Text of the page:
Exit interview: Rosanne Caron

Caron, who will retire at the end of this year, reflects on just how sophisticated the industry has become.
Rosanne Caron

After more than 15 years as president of the Canadian Out of Home Marketing and Measurement Bureau (COMMB), Rosanne Caron has announced that she will retire at the end of this year, marking the end of a media career several decades long.

Before she hands over the reins to Amanda Dorenberg, Caron passes along some thoughts on her years at COMMB – including this most recent, unpredictable year, which saw a disruption in the growth of the overall OOH industry.

She shares her thoughts on competitiveness in the industry, where the media currently is with regards to measurement sophistication and why, even as digital becomes a bigger factor in the post-pandemic future, there’s still a place for static.

The interview has been edited for clarity and length.

What have you learned during your time with COMB/COMMB?

There are a few key things that stand out for me.

The power of collaboration in unifying and strengthening the OOH industry. As head of an association, you have to consider different perspectives from multiple stakeholders. And while it may take time to reach consensus on association goals and priorities, the end result is worth it.

The OOH companies are fierce competitors, and this year with the COVID pandemic it would have been easy for the OOH operators to focus efforts solely on their own business. Despite the challenges of the pandemic, the companies have continued to collaborate to drive industry change to build a healthy and sustainable future for the OOH industry.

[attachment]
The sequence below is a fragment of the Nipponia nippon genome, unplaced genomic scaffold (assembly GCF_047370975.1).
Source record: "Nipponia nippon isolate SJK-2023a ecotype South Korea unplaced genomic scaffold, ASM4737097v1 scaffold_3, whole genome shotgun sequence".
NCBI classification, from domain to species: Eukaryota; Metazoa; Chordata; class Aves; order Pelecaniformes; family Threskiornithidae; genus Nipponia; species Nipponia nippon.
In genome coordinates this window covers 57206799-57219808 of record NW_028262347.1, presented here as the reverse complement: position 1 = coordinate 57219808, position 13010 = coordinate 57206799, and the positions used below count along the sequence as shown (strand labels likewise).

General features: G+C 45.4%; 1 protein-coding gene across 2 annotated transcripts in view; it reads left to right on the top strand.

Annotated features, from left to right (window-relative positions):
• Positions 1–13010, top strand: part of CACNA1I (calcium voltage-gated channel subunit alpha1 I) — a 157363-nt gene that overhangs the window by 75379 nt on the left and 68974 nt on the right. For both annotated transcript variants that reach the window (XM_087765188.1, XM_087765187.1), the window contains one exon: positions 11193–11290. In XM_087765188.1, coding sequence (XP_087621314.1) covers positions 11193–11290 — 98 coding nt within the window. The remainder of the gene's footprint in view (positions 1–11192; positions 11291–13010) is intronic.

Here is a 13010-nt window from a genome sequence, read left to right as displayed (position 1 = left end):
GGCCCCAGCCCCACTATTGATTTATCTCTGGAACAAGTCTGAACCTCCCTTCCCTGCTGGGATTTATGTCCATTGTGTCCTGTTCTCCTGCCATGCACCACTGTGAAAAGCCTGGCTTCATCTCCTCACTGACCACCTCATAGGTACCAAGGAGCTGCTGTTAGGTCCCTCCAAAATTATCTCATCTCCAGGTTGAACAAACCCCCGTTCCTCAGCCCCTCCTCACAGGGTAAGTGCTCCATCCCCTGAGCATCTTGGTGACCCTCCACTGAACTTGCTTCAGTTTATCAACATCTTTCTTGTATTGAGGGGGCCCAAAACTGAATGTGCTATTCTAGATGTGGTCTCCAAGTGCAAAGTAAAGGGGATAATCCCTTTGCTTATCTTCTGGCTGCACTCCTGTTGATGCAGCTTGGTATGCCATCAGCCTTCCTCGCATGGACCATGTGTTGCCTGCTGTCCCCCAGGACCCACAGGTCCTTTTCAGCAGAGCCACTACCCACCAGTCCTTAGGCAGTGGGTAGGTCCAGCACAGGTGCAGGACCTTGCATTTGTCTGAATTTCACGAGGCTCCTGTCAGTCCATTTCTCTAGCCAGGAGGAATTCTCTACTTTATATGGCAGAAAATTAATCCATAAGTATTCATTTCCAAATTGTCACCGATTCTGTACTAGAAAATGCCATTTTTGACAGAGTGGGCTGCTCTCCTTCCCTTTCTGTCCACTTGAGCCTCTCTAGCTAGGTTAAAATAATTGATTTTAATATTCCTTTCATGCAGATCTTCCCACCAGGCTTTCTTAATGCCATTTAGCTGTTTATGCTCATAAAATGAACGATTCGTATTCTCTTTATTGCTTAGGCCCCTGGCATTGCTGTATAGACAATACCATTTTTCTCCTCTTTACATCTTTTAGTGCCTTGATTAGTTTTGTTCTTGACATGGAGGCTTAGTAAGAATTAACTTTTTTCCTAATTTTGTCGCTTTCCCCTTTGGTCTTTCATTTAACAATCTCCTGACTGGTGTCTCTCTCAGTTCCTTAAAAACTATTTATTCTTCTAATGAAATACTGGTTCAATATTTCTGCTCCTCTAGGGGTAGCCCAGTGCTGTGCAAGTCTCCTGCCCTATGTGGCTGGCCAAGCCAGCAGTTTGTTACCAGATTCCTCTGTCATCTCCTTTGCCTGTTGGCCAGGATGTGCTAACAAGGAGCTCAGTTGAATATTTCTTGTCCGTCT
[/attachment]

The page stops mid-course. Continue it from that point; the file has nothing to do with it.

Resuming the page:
[Another lesson is] communicate, communicate and communicate. Strong member communication encourages participation and helps to resolve challenges. The challenges we face in growing the OOH industry in Canada are not unique. Other countries face similar changes whether it is audience measurement or regulatory challenges and there is significant value in sharing approaches and what’s worked with association counterparts in other countries and through WOO – the World Out Of Home Organization.

 What accomplishments are you most proud of?

The formation of one OOH industry association, COMMB, [the merger of OMAC Out-of-Home Marketing Association of Canada and the former COMB] with responsibility for both measurement and marketing, which created greater cohesion and alignment.

[I'm also proud of] the commitment by the company members to move forward with new measurement methodologies to provide more robust and granular audience data a new planning system to facilitate campaign planning. The development of the new initiatives wouldn’t be possible without the significant financial commitment and resources provided by the OOH company members.

Where do you see the industry heading?

Post-COVID I expect that OOH revenues will steadily climb as they were prior to the pandemic. The use of DOOH and programmatic will increase as they offer advertisers flexibility and control. COMMB plans to release new DOOH audience data at both the screen and spot level in 2021. The industry will need to create standards around data reporting and auditing.

I think there will be a renewed interest in the use of static non-digital OOH, especially among advertisers that need to create broad reach of their products and services.

The new audience data for both outdoor and place-based will have an impact on the buying and selling of OOH. Each outdoor face and place-based venue will have its own audience metrics allowing both buyers and sellers to determine which OOH formats best reach a target audience based on demographics, product users, and segmentation clusters. Advertisers and their agencies will have the audience information they need to justify OOH spend.